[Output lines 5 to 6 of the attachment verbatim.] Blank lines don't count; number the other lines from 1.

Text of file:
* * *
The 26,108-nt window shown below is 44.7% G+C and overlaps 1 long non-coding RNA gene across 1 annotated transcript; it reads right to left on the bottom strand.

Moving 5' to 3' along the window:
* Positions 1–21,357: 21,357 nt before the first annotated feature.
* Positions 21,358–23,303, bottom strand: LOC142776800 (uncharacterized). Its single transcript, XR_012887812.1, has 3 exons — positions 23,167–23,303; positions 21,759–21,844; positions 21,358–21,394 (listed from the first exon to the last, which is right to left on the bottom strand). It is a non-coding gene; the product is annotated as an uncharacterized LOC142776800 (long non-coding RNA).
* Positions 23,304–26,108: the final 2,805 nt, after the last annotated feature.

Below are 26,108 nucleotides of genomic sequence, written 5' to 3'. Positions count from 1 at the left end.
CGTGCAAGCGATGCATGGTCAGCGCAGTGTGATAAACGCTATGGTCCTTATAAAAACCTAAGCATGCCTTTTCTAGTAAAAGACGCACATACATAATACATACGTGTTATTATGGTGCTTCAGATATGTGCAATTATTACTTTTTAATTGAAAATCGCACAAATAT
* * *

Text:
* Positions 23,304–26,108: the final 2,805 nt, after the last annotated feature.

Below are 26,108 nucleotides of genomic sequence, written 5' to 3'. Positions count from 1 at the left end.